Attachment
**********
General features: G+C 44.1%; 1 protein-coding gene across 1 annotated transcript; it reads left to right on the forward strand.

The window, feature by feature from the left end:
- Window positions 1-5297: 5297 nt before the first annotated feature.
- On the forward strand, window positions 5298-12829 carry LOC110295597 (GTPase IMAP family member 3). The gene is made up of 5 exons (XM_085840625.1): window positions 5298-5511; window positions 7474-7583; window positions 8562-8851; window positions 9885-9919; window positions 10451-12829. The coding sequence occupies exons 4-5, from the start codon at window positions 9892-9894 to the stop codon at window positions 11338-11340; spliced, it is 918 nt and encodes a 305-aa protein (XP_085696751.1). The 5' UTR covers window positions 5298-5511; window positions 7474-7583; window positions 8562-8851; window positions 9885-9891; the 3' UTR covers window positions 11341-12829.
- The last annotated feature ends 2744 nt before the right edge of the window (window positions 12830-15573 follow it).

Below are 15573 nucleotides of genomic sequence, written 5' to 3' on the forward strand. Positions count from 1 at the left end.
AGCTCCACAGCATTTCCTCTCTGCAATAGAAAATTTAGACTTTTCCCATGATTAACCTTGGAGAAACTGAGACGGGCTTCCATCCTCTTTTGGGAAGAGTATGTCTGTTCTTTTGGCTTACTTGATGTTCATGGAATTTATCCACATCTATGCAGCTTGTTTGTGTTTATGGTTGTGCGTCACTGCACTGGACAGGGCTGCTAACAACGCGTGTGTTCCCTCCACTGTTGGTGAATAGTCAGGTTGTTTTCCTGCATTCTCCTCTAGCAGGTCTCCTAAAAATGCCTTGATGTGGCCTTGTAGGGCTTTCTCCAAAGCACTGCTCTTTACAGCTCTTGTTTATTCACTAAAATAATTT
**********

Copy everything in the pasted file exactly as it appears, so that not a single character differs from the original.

General features: G+C 44.1%; 1 protein-coding gene across 1 annotated transcript; it reads left to right on the forward strand.

The window, feature by feature from the left end:
- Window positions 1-5297: 5297 nt before the first annotated feature.
- On the forward strand, window positions 5298-12829 carry LOC110295597 (GTPase IMAP family member 3). The gene is made up of 5 exons (XM_085840625.1): window positions 5298-5511; window positions 7474-7583; window positions 8562-8851; window positions 9885-9919; window positions 10451-12829. The coding sequence occupies exons 4-5, from the start codon at window positions 9892-9894 to the stop codon at window positions 11338-11340; spliced, it is 918 nt and encodes a 305-aa protein (XP_085696751.1). The 5' UTR covers window positions 5298-5511; window positions 7474-7583; window positions 8562-8851; window positions 9885-9891; the 3' UTR covers window positions 11341-12829.
- The last annotated feature ends 2744 nt before the right edge of the window (window positions 12830-15573 follow it).

Below are 15573 nucleotides of genomic sequence, written 5' to 3' on the forward strand. Positions count from 1 at the left end.
AGCTCCACAGCATTTCCTCTCTGCAATAGAAAATTTAGACTTTTCCCATGATTAACCTTGGAGAAACTGAGACGGGCTTCCATCCTCTTTTGGGAAGAGTATGTCTGTTCTTTTGGCTTACTTGATGTTCATGGAATTTATCCACATCTATGCAGCTTGTTTGTGTTTATGGTTGTGCGTCACTGCACTGGACAGGGCTGCTAACAACGCGTGTGTTCCCTCCACTGTTGGTGAATAGTCAGGTTGTTTTCCTGCATTCTCCTCTAGCAGGTCTCCTAAAAATGCCTTGATGTGGCCTTGTAGGGCTTTCTCCAAAGCACTGCTCTTTACAGCTCTTGTTTATTCACTAAAATAATTT